What a woman with ALS taught me about depression
ALS seems to have withered all the muscles in Susan’s body except her smile muscles. She smiles and smiles and smiles even though her husband, John, had to hold the ink pad and help her roll her inked thumb on the title page of her new book, Until I Say Goodbye, at a book signing last Saturday.
Susan, our colleague at The Palm Beach Post, is dying. For several years we knew something was wrong but Susan said nothing. I remember CNN interviewing her in the newsroom and listening to her answering questions so slowly – each word deliberately spoken with such difficulty. “Is Susan okay?” we asked over and over. No one knew anything, which was odd because reporters are magnificent gossips. We are paid and trained to pay attention to the smallest detail and listen to every conversation within earshot. We can read upside down.
There was no goodbye party for Susan. One day she left and never came back. We didn’t gather in the newsroom at 3 pm on a Friday, listen to her editors tell irreverent stories about her career and then eat crappy cake with waxy frosting from the cafeteria. Nope. She was just gone – her cubicle empty but filled with mounds of files and paperwork acquired -in Susan’s case – over a decade of sitting in courtrooms and covering a relentless stream of human depravity and sorrow.
She did it so well. Always in high-heels. Always in sleek, stylish fashion.
Months later, when she officially retired, she sent us a letter. Now, you have to understand that Susan is a brilliant writer. I mean, a really, really great writer. She won all kinds of awards and I read her stories and thought, damn, I wish I could write like that. She had her shit together. A handsome husband, three young kids, a house in a cool neighborhood, a pool, talent and those sexy heels – even when she was pregnant.
Why isn’t this woman depressed? If anyone on this planet is entitled to being depressed – an odd concept – it is Susan. She has – and perhaps still is – taking an antidepressant:
“Recently I switched to liquid Lexapro, no longer able to swallow a pill. It’s no less bitter, bit I would gargle garlic if it helped me feel better.
Is there a stigma to admitting depression? To admitting that I have moments of anger and despair? If so, I choose to ignore it, because my mind is healthy.
It is like running a marathon. Even trained, the marathon is grueling. But you complete it.
Even on antidepressants, ALS is devastating. But I can complete it.
For depression comes less frequently now. Since my diagnosis. Since acceptance. It swoops in like a butterfly, landing silently as they do no bushes near the Chickee hut. I watch it flutter, admiring the complexity. I feels its weight for a moment, then it’s gone.”
I tried to read Susan’s book slowly – just one chapter at night before falling asleep. But last night I said, “screw it”, stayed up and finished the whole thing. I stayed up not just because it is a beautifully written book and I know many of the characters, I want to know how she has avoided falling into the ultimate black hole, which I’m sure I would have done after exhausting what I’m sure would be an epic display of rage.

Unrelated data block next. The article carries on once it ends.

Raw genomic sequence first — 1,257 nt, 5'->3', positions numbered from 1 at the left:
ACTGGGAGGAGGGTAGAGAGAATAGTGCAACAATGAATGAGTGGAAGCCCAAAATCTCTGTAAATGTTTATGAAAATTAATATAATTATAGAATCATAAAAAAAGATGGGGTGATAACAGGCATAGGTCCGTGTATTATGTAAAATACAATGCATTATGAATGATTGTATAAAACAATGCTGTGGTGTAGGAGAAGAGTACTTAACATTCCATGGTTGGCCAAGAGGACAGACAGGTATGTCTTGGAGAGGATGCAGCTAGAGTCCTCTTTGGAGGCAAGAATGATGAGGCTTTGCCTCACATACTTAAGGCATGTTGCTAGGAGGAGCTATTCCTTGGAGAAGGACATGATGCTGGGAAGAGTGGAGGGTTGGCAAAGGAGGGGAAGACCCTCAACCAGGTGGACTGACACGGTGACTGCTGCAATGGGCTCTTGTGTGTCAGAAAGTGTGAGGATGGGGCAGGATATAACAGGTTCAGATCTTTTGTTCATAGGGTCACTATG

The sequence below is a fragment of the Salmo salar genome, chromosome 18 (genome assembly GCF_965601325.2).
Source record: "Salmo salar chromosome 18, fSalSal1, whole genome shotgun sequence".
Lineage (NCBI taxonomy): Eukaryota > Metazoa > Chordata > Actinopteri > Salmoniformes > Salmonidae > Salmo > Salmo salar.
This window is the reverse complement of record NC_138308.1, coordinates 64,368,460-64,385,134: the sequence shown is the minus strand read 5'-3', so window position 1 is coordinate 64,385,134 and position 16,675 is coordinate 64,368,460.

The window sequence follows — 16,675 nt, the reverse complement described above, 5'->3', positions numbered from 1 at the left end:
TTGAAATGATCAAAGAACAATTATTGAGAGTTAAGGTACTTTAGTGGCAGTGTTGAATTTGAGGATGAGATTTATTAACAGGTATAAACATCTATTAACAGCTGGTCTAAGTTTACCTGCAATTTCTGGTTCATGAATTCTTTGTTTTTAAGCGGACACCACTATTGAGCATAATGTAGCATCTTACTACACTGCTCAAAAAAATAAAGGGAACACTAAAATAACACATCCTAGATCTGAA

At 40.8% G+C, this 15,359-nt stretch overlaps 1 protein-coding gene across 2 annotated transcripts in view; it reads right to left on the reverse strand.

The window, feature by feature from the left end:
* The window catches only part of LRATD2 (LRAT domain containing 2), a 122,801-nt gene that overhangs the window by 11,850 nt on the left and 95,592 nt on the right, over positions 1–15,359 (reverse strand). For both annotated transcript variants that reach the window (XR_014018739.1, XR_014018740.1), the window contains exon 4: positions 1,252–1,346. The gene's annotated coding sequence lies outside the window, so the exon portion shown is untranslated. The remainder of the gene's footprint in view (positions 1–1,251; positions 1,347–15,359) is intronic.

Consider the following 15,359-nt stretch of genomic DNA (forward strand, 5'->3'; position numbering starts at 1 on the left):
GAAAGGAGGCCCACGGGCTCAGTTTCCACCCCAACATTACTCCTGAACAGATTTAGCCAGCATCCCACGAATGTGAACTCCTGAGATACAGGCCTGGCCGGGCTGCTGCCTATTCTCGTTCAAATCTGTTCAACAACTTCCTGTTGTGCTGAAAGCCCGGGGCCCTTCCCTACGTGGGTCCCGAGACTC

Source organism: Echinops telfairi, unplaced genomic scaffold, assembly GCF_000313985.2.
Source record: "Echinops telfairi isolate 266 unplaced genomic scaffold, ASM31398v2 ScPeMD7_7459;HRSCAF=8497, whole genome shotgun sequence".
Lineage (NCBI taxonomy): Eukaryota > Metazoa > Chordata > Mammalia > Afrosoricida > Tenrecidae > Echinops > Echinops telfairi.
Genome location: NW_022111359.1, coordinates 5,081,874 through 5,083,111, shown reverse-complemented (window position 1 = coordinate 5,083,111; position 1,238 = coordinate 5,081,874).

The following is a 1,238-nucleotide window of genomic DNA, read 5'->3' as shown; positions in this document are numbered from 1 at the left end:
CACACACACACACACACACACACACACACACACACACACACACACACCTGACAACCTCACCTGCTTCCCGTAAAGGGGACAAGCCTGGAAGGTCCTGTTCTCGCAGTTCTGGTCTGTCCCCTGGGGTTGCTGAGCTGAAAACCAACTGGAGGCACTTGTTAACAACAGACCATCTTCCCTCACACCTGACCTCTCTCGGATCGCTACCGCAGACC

There has to be more than just the antidepressants.
There is. Susan calls it “getting my Zen on.” Somehow, Susan seems to have been able to accept her fate and as she loses control over her body, she still is the master of her mind. She controls her thinking.
“I deeply believe we are the masters of our minds. That healthy, we can choose how we feel. But we are also our minds’ lone caretakers, and we must keep them healthy. Now I practice my slow breathing, getting my Zen. Living with joy.”
Susan’s buffer against depression is her belief that by not resisting the power of nature, she can achieve peace. When confronted with disappointment, whether ALS or the refusal of the Northern Lights to appear on her bucket-list trip to the arctic, she responds with “nature is perfect.”
I have depression and I have been in some very large, black holes. The last time, nearly 8 years ago, was the largest and deepest. Since then, I have made it my mission to do whatever I can to prevent another major depression. I’m all about prevention. I take my medications. I visit my nurse practitioner every three months for a check-up. I do not drink – at all – or use drugs. I changed my diet – no gluten, no dairy and little sugar.
I sleep as much and as often as possible. I exercise. I sit still. I did that inner-child stuff. I believe in cognitive-behavioral therapy and neural plasticity. But I am a visual learner and all the self-help books, ice cream-less years and hugging my inner child has not affected me like watching Susan living joyfully with ALS.
I do not look to Susan’s situation when I am down and use it to slap myself into guilt-riddled reality: “You have nothing to complain about! Just look at Susan!!!” I have learned not to discount my feelings. Telling someone to pull themselves up by their bootstraps because someone else has it worse than them is about the worst thing you can say to someone with depression.
Instead, I look to Susan as a teacher – the kind who can still joke about hanging pencils out of her nostrils in school and writing a best-selling book on her iPhone with just her right thumb because her nine-other fingers have failed her. Susan is teaching me to aspire to being joyful.
Joy and ALS – two words that don’t belong together, unless you are Susan.
Stapleton, C. (2013). What a woman with ALS taught me about depression. Psych Central. Retrieved on September 1, 2015, from http://blogs.psychcentral.com/depression/2013/03/what-a-woman-with-als-taught-me-about-depression/